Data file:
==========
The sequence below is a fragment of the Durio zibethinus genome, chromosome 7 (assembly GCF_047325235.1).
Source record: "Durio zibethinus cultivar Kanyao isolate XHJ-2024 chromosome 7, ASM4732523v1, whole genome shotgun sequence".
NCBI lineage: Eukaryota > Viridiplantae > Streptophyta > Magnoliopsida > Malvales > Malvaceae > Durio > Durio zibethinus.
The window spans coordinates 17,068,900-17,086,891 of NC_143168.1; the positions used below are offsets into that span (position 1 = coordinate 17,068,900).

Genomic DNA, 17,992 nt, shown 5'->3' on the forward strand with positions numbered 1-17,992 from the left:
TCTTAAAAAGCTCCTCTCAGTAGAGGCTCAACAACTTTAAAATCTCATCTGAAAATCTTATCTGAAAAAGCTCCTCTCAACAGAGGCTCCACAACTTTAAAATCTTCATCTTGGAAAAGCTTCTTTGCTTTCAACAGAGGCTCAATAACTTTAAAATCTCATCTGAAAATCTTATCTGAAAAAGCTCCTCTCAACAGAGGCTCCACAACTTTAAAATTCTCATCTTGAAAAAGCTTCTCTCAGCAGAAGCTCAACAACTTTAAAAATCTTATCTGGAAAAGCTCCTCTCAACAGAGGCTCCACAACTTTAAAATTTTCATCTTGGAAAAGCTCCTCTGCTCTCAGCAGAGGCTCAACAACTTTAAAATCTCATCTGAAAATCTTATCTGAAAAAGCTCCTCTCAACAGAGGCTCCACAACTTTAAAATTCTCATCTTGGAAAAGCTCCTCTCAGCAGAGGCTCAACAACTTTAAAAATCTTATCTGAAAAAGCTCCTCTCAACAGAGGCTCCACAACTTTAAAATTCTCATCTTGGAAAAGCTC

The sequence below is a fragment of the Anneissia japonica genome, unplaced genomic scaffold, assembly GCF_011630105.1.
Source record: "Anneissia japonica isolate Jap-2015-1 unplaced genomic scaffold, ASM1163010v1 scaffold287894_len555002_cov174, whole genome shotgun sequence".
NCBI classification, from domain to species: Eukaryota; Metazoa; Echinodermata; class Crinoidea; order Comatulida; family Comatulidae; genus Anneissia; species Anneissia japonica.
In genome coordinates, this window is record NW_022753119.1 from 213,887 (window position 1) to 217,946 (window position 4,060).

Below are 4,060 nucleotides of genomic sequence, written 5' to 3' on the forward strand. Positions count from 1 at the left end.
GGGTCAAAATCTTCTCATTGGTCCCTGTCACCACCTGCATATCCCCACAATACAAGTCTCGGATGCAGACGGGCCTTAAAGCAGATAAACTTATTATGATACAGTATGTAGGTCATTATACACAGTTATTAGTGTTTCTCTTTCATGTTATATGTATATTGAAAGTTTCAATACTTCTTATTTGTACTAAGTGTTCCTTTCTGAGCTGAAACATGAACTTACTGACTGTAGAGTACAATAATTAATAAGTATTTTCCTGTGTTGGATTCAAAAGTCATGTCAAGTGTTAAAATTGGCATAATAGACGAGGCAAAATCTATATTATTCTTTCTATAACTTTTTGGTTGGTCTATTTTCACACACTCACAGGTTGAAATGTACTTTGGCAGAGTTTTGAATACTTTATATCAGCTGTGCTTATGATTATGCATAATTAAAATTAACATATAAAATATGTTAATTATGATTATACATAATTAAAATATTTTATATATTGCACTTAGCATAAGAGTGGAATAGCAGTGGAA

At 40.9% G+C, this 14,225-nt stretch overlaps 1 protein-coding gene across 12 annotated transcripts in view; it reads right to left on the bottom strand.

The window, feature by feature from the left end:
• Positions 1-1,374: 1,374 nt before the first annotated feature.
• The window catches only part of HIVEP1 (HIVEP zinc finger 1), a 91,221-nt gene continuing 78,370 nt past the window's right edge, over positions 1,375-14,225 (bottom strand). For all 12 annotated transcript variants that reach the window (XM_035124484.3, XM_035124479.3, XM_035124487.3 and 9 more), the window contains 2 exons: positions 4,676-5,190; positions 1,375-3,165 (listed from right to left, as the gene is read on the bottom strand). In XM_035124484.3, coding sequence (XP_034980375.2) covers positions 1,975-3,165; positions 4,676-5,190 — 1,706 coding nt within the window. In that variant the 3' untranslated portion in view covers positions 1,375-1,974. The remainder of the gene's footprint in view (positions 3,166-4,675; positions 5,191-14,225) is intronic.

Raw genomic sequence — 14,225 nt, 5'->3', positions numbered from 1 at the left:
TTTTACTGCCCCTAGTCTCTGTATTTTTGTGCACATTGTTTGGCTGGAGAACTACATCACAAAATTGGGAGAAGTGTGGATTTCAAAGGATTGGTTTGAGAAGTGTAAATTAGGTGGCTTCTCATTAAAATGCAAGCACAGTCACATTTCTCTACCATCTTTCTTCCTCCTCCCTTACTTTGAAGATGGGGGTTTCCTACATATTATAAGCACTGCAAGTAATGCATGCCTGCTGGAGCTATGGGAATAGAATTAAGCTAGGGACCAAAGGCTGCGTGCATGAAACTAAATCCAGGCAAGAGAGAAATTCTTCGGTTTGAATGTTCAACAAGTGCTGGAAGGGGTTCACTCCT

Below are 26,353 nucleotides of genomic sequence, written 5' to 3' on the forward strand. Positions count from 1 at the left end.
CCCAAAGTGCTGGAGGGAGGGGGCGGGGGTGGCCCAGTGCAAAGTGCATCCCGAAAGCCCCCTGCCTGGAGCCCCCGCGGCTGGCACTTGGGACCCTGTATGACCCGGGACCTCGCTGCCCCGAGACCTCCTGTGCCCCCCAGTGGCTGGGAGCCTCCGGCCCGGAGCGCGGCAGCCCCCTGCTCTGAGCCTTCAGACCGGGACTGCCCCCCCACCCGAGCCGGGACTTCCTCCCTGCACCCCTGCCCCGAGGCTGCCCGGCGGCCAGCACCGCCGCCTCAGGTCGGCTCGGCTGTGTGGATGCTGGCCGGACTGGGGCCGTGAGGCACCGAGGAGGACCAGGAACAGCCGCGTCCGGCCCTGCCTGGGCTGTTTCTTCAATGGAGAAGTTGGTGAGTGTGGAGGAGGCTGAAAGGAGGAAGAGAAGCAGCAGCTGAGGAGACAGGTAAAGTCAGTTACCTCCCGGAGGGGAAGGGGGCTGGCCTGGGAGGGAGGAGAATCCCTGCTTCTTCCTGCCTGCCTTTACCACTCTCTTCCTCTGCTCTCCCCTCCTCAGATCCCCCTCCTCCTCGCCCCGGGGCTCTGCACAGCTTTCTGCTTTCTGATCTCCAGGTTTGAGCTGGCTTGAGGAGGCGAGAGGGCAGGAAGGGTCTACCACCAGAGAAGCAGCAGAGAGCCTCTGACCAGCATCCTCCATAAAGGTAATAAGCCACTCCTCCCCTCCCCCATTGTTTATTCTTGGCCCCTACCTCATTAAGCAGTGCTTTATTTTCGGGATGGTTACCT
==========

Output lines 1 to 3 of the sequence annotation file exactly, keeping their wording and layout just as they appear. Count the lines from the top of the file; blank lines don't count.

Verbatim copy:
The sequence below is a fragment of the Durio zibethinus genome, chromosome 7 (assembly GCF_047325235.1).
Source record: "Durio zibethinus cultivar Kanyao isolate XHJ-2024 chromosome 7, ASM4732523v1, whole genome shotgun sequence".
NCBI lineage: Eukaryota > Viridiplantae > Streptophyta > Magnoliopsida > Malvales > Malvaceae > Durio > Durio zibethinus.